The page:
A Delaware House committee has tabled a bill that would allow the state to use a portion of the Delaware Blue Cross system’s excess reserves to subsidize malpractice insurance premiums for doctors in high-risk specialties.
The bill, which passed the Senate in June, was tabled by the Economic Development, Banking and Insurance Committee after critics said it failed to address what they consider to be the more important issue of tort reform.
“This bill is not addressing the elephant in the room,” said Dr. Janice Tildon-Burton, an obstetrician-gynecologist and president of the Medical Society of Delaware.
The bill, championed by Insurance Commissioner Matthew Denn, would establish a malpractice premium relief fund to help OB-GYNs and other doctors pay their malpractice premiums, which can cost tens of thousands of dollars a year, even for physicians with no claims against them.
The fund would be financed annually with a payment from Blue Cross Blue Shield of Delaware of 4 percent of its excess reserves. BCBSD currently has about $110 million in reserves, representing an excess of about $33 million, Denn said.
Denn said some OB-GYNs in Kent and Sussex counties are considering quitting their practices because of soaring insurance premiums. An exodus of doctors would make it more difficult for pregnant women to receive adequate care, even as Delaware struggles to reduce its high infant mortality rate, Denn noted.
“We view it as a real public health issue,” he told lawmakers.
But critics, including some committee members, said the real solution to high malpractice premiums lies with tort reform, including caps on malpractice jury awards.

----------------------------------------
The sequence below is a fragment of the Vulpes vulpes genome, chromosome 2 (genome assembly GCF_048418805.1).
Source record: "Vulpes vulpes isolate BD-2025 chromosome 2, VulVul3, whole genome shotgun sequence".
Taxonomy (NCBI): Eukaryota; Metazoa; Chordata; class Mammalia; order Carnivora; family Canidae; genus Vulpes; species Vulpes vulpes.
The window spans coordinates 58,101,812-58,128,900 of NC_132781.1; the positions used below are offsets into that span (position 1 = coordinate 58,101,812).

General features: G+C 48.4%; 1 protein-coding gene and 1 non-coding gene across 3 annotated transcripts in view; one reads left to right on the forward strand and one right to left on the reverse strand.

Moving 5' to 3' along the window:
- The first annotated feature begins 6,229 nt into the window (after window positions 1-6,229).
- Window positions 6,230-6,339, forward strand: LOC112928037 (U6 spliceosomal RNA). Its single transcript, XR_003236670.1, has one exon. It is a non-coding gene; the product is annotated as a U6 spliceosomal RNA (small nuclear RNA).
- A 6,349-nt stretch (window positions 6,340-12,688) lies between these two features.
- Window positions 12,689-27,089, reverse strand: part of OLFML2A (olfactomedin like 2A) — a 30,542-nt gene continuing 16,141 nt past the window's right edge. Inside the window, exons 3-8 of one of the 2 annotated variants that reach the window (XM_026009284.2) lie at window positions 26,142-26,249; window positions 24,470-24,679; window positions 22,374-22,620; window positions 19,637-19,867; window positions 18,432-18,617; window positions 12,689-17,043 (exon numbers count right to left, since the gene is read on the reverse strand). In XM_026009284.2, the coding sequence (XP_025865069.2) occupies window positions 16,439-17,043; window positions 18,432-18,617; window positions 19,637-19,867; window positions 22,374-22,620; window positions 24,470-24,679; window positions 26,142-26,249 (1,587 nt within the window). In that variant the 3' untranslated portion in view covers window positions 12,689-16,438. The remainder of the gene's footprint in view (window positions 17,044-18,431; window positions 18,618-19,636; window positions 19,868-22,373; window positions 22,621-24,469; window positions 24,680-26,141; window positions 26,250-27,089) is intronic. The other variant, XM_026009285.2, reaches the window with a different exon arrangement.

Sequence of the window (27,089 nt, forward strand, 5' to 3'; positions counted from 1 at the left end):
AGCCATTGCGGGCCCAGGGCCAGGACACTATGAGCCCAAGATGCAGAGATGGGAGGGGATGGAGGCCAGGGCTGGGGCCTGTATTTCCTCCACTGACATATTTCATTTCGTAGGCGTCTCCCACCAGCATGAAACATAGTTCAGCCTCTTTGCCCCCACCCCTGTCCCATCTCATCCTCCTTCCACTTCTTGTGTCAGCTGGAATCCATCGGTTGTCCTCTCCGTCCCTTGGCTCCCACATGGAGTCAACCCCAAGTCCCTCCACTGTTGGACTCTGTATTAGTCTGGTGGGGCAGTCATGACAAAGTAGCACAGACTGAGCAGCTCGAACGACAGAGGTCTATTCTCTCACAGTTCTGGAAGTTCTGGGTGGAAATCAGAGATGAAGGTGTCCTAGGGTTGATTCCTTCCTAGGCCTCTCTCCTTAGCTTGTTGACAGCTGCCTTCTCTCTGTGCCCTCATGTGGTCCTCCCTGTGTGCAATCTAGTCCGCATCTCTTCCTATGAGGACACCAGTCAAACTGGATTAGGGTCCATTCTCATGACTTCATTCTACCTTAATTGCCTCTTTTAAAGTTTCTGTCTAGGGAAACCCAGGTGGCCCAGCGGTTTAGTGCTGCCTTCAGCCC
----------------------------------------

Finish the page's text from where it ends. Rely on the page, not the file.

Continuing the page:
“This is just putting a Band-Aid on it,” said Rep. Gerald Hocker, R-Ocean View.
William Kirk III, vice president and general counsel of Blue Cross Blue Shield of Delaware, said the bill unfairly targets his organization, which competes with other health insurers.
“We’re not tasked with fulfilling a social mission,” he added.
Denn noted that Blue Cross receives state tax breaks worth about $5 million annually that other health insurers do not, and still would be allowed to keep 96 percent of its excess reserves if the legislation is approved.
Under the provisions of the bill, a three-member committee appointed by the governor and including at least one licensed doctor would decide how to allocate the subsidies, and to whom.
Dr. Robert Hartmann, a Dover obstetrician-gynecologist, told the committee that while tort reform is the ultimate goal, the Senate bill was an important first step.
Committee members were not convinced, however, and voted to table the bill with no discussion.
“I think that they thought they can solve the issue with caps, and I don’t think you can solve this particular issue with caps, at least not at this time,” said Rep. Helene Keeley, D-Wilmington, the lone dissenter.
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